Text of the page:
Medicinal and Aromatic Plants Programme in Asia (MAPPA), 1998-2009

The Medicinal and Aromatic Plants Programme in Asia (MAPPA) was initiated by IDRC in 1998 with support from the Ford Foundation as a programme of strategic research, networking, and collaboration to address critical research issues related to the sustainable and equitable use of medicinal and aromatic plants in South Asia. The first phase (1998-2004) focused on five South Asian countries: Bangladesh, India, Nepal, Pakistan, and Sri Lanka. During this phase, MAPPA brought out several publications and contributed to the organisation of international, regional, and national conferences, seminars, workshops, training programmes, and study tours. A number of commissioned studies were completed, and various institutions and organisations assisted in the publication of books, proceedings, journals, and newsletters on topics related to medicinal plants.

The second phase (2003-2007) included projects in India, Nepal, Pakistan, and Sri Lanka. In 2005, during this phase, MAPPA was devolved from IDRC to ICIMOD to increase long-term sustainability and strengthen partnerships. The geographic coverage was extended to other parts of the Hindu-Kush Himalayan region, including countries like Afghanistan, Bangladesh, China, and Myanmar. An IDRC grant was provided to ICIMOD in the form of a Devolution Fund to support the MAPPA activities. The main objectives of the grant were

  • identifying, coordinating, and supporting demand driven research focused on sustainability and human wellbeing, and consistent with the priorities set by national programmes, and the local stakeholders and partner organisations with which ICIMOD collaborates;
  • building skills and enhancing the capacity of national research and development institutions and outreach organisations; and
  • strengthening national, regional, and international coordination, cooperation, collaboration, and networking.

Regional outcomes

The Devolution programme enabled ICIMOD to function as a coordinating hub for the regional MAPPA programme. The programme was successfully launched in China and contributed to MAP sector programmes in Afghanistan. It enabled ICIMOD to generate funding for scaling up of good practices in Bangladesh, Bhutan, and Nepal. Some of the significant achievements include the development of organic production protocols and local certification of MAPs through Chhattisgarh Certification (CGCERT) in India; documentation of traditional knowledge of MAPs in China and Nepal; pro-poor value chain development in Nepal and India; streamlining MAPs supply chains in Bangladesh, Bhutan, and Nepal; and a review of policies in Bangladesh, Bhutan, India, and Nepal. MAPPA successfully competed in a call for global research projects on MAPs by the Overseas Development Institute (ODI) funded by IDRC. The project partners in India generated USD 1 million from the seed funds provided by MAPPA from NMPB and the United Nations Development Programme (UNDP).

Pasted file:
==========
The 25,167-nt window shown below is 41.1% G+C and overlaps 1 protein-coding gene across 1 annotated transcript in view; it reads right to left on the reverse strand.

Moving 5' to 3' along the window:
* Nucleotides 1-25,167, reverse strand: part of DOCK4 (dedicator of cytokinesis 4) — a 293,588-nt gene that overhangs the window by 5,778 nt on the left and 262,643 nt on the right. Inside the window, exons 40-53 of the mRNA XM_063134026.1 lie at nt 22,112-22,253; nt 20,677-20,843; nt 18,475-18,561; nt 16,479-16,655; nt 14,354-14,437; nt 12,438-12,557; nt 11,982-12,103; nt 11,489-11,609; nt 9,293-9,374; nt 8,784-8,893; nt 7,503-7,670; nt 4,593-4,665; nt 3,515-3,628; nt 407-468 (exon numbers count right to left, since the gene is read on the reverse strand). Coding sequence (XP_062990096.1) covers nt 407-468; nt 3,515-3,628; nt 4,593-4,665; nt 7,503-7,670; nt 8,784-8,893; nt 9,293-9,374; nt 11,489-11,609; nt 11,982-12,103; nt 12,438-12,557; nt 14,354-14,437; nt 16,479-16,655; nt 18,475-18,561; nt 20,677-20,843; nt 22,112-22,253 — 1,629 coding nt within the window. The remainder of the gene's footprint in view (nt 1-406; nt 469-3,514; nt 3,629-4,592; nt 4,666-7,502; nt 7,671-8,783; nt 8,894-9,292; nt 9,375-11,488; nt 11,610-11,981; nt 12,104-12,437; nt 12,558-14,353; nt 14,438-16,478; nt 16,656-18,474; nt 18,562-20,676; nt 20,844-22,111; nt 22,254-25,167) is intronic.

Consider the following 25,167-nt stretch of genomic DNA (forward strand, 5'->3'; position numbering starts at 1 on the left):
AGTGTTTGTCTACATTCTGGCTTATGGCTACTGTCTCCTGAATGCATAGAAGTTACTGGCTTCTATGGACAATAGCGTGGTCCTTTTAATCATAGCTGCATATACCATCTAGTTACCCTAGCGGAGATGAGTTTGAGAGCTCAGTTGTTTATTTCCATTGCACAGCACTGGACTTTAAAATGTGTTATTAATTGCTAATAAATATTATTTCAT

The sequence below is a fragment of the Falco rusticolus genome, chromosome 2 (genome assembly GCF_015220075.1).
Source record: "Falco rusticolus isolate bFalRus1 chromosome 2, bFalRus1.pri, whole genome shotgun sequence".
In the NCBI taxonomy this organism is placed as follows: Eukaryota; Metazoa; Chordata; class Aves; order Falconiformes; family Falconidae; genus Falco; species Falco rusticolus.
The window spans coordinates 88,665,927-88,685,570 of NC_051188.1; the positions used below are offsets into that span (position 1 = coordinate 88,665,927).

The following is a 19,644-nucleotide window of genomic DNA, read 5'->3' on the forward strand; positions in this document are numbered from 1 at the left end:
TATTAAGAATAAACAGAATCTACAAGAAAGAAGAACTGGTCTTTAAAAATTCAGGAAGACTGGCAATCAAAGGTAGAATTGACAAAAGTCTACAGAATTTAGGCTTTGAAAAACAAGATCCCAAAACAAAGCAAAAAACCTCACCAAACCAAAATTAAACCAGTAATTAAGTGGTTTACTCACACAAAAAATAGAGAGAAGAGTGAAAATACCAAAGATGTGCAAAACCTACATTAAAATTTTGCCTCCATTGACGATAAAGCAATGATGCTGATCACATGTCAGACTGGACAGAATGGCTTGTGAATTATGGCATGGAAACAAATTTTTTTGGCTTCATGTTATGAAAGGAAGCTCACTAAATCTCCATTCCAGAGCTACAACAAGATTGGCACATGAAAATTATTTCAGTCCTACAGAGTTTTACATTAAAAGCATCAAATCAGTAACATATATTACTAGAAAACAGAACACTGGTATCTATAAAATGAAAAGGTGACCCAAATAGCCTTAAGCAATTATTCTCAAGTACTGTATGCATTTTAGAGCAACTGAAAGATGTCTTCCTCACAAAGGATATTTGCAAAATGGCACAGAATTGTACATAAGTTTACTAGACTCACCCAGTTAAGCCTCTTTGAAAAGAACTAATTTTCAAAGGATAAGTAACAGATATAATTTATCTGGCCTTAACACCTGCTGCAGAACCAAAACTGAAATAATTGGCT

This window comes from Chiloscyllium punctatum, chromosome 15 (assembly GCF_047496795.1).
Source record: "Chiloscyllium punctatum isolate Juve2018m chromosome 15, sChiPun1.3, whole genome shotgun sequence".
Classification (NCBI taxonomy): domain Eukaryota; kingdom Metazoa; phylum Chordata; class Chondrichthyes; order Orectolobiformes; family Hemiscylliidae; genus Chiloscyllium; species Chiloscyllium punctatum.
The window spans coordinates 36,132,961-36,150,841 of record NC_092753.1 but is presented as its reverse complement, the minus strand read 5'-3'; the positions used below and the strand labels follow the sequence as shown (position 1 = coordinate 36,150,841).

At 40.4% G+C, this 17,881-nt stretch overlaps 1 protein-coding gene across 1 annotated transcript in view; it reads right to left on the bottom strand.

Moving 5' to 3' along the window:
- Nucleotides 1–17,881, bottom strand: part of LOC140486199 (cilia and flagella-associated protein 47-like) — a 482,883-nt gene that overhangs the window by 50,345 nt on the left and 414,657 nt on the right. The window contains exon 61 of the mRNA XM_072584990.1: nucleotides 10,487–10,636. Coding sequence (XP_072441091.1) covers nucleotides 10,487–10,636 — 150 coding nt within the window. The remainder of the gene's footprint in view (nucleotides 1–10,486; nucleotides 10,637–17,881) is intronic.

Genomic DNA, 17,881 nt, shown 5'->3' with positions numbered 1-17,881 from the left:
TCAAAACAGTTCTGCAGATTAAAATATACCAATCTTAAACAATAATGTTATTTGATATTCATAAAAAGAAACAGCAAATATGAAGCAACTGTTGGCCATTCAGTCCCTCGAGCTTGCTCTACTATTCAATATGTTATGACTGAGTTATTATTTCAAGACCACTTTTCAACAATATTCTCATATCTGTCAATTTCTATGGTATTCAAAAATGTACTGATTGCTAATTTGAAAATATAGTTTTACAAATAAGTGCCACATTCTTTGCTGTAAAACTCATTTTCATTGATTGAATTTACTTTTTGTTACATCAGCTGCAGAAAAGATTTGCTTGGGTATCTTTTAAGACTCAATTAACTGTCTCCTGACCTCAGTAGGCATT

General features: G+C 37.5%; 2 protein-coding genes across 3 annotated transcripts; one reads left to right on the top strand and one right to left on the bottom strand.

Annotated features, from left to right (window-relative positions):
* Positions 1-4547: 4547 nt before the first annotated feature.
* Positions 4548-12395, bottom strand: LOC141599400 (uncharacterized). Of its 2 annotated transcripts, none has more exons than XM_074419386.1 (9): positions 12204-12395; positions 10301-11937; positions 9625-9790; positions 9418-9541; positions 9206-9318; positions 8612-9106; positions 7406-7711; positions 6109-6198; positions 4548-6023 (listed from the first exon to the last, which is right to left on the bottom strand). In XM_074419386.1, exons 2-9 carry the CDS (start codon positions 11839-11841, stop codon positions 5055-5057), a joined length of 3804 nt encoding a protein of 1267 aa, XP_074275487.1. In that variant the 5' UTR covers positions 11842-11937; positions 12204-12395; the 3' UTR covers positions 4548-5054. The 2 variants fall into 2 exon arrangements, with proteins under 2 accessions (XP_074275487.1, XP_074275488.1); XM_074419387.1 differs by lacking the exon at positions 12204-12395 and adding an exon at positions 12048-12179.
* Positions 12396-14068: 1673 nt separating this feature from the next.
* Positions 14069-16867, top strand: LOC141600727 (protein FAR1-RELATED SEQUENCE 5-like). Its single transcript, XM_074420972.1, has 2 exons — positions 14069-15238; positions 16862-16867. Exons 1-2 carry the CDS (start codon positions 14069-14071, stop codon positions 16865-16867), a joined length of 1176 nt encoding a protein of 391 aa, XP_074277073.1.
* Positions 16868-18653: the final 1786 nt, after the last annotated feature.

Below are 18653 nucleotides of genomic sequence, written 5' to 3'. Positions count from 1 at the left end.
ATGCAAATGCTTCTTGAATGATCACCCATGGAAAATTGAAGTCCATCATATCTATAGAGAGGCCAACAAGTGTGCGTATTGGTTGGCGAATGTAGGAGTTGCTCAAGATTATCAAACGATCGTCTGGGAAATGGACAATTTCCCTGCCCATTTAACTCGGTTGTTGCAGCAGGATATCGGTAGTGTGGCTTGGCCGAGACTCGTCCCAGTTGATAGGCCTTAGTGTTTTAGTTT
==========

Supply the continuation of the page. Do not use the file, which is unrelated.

Strategic partnerships with nodal agencies such as the Ministry of Agriculture, Bhutan; National Medicinal Plants Board (NMPB), India; and Herbs and NTFP Coordination Committee (HNCC) in Nepal, enabled MAPPA to contribute to national MAP programmes in these countries. Collaboration with research institutions such as the Kunming Institute of Botany, China; CSK Himachal Pradesh Agriculture University, India; Ethnobotanical Society of Nepal; and experts in the field, informed both technological and policy aspects of development of the sector. Provincial governments and national and local NGOs have participated in MAPPA programmes to develop innovative mechanisms to strengthen MAPs-based livelihoods and facilitated scaling up.

Major outcomes included improved conservation practices through local communities and income generation from MAPs at pilot sites; capacity development and empowerment of grassroots institutions and poor women and men in MAPs management; development of rural enterprises and value-added traditional medicinal products; improved institutional capacity for management of MAPs at the macro, meso, and micro levels; access to new information and concepts; exposure to good practices in the region and globally; and scaling up of MAPPA efforts by national governments. 

A concluding regional workshop was organised to share key findings and lessons learned with MAPPA partners and key stakeholders in September 2009. Participants appreciated the indispensible role that MAPPA had played in providing a regional knowledge platform, and professional knowledge brokering and networking among actors. Over the years, MAPPA had made significant progress and consolidated its flagship position as a programme of strategic research, collaboration, and networking on MAPs, in addition to its contributions to policy development, strengthening regional cooperation for conservation, and enterprise management and value chain development. 

The Devolution programme ended in September 2009. However, the majority of the projects and activities initiated and/or supported by the programme have become models in their respective areas and have been upgraded and continued by the MAPPA partners and other stakeholders.